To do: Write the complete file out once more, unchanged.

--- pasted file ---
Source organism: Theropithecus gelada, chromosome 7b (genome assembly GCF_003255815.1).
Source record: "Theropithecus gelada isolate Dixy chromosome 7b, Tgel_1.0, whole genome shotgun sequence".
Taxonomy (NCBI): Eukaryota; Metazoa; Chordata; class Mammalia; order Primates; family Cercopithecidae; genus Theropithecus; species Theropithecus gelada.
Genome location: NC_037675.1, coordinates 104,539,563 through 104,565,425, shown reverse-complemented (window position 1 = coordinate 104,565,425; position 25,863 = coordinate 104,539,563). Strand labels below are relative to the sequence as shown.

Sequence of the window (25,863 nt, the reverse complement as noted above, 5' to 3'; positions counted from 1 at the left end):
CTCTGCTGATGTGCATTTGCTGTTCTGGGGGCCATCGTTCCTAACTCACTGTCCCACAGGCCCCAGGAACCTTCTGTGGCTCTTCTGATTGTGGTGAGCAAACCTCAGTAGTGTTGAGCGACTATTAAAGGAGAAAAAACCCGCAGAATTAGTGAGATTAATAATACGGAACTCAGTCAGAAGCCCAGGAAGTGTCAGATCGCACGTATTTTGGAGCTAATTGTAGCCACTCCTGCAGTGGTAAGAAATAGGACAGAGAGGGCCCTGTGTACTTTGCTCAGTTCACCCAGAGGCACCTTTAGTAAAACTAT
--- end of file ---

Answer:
Source organism: Theropithecus gelada, chromosome 7b (genome assembly GCF_003255815.1).
Source record: "Theropithecus gelada isolate Dixy chromosome 7b, Tgel_1.0, whole genome shotgun sequence".
Taxonomy (NCBI): Eukaryota; Metazoa; Chordata; class Mammalia; order Primates; family Cercopithecidae; genus Theropithecus; species Theropithecus gelada.
Genome location: NC_037675.1, coordinates 104,539,563 through 104,565,425, shown reverse-complemented (window position 1 = coordinate 104,565,425; position 25,863 = coordinate 104,539,563). Strand labels below are relative to the sequence as shown.

Sequence of the window (25,863 nt, the reverse complement as noted above, 5' to 3'; positions counted from 1 at the left end):
CTCTGCTGATGTGCATTTGCTGTTCTGGGGGCCATCGTTCCTAACTCACTGTCCCACAGGCCCCAGGAACCTTCTGTGGCTCTTCTGATTGTGGTGAGCAAACCTCAGTAGTGTTGAGCGACTATTAAAGGAGAAAAAACCCGCAGAATTAGTGAGATTAATAATACGGAACTCAGTCAGAAGCCCAGGAAGTGTCAGATCGCACGTATTTTGGAGCTAATTGTAGCCACTCCTGCAGTGGTAAGAAATAGGACAGAGAGGGCCCTGTGTACTTTGCTCAGTTCACCCAGAGGCACCTTTAGTAAAACTAT